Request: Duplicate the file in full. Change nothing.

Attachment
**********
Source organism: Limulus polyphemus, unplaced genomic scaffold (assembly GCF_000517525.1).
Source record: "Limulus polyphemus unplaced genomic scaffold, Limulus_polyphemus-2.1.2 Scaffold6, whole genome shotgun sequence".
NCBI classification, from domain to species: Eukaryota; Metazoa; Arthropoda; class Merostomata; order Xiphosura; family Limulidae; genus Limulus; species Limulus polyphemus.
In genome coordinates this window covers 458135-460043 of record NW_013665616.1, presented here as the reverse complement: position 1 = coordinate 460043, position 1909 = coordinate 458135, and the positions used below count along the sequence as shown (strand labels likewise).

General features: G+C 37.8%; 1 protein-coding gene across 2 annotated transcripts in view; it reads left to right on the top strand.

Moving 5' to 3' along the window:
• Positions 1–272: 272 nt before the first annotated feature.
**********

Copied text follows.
Source organism: Limulus polyphemus, unplaced genomic scaffold (assembly GCF_000517525.1).
Source record: "Limulus polyphemus unplaced genomic scaffold, Limulus_polyphemus-2.1.2 Scaffold6, whole genome shotgun sequence".
NCBI classification, from domain to species: Eukaryota; Metazoa; Arthropoda; class Merostomata; order Xiphosura; family Limulidae; genus Limulus; species Limulus polyphemus.
In genome coordinates this window covers 458135-460043 of record NW_013665616.1, presented here as the reverse complement: position 1 = coordinate 460043, position 1909 = coordinate 458135, and the positions used below count along the sequence as shown (strand labels likewise).

General features: G+C 37.8%; 1 protein-coding gene across 2 annotated transcripts in view; it reads left to right on the top strand.

Moving 5' to 3' along the window:
• Positions 1–272: 272 nt before the first annotated feature.